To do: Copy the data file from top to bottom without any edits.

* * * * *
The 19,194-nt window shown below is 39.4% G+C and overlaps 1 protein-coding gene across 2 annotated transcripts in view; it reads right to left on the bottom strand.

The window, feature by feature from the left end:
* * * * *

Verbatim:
The 19,194-nt window shown below is 39.4% G+C and overlaps 1 protein-coding gene across 2 annotated transcripts in view; it reads right to left on the bottom strand.

The window, feature by feature from the left end: